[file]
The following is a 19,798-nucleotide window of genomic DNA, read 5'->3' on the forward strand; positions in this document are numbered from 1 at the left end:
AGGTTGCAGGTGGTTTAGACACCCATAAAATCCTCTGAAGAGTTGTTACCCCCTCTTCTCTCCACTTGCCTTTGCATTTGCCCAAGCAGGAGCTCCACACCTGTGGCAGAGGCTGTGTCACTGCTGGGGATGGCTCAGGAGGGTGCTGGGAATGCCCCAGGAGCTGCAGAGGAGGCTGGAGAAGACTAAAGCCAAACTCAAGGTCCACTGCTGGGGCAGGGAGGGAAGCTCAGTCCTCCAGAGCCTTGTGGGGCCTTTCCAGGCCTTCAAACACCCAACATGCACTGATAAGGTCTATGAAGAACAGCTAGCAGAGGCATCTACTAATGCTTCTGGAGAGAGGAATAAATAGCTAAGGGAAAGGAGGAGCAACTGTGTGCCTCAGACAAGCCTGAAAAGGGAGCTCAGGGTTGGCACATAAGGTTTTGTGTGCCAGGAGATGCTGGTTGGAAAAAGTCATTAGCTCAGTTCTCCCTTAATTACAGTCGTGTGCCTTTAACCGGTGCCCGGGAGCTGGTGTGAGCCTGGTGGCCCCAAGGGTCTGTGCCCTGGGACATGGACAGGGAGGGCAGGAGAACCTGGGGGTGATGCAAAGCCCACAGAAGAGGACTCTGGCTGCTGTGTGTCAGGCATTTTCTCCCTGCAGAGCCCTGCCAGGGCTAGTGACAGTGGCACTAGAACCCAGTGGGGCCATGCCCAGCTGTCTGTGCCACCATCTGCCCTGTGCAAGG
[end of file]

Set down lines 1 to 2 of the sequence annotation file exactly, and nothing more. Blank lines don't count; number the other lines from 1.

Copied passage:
The following is a 19,798-nucleotide window of genomic DNA, read 5'->3' on the forward strand; positions in this document are numbered from 1 at the left end:
AGGTTGCAGGTGGTTTAGACACCCATAAAATCCTCTGAAGAGTTGTTACCCCCTCTTCTCTCCACTTGCCTTTGCATTTGCCCAAGCAGGAGCTCCACACCTGTGGCAGAGGCTGTGTCACTGCTGGGGATGGCTCAGGAGGGTGCTGGGAATGCCCCAGGAGCTGCAGAGGAGGCTGGAGAAGACTAAAGCCAAACTCAAGGTCCACTGCTGGGGCAGGGAGGGAAGCTCAGTCCTCCAGAGCCTTGTGGGGCCTTTCCAGGCCTTCAAACACCCAACATGCACTGATAAGGTCTATGAAGAACAGCTAGCAGAGGCATCTACTAATGCTTCTGGAGAGAGGAATAAATAGCTAAGGGAAAGGAGGAGCAACTGTGTGCCTCAGACAAGCCTGAAAAGGGAGCTCAGGGTTGGCACATAAGGTTTTGTGTGCCAGGAGATGCTGGTTGGAAAAAGTCATTAGCTCAGTTCTCCCTTAATTACAGTCGTGTGCCTTTAACCGGTGCCCGGGAGCTGGTGTGAGCCTGGTGGCCCCAAGGGTCTGTGCCCTGGGACATGGACAGGGAGGGCAGGAGAACCTGGGGGTGATGCAAAGCCCACAGAAGAGGACTCTGGCTGCTGTGTGTCAGGCATTTTCTCCCTGCAGAGCCCTGCCAGGGCTAGTGACAGTGGCACTAGAACCCAGTGGGGCCATGCCCAGCTGTCTGTGCCACCATCTGCCCTGTGCAAGG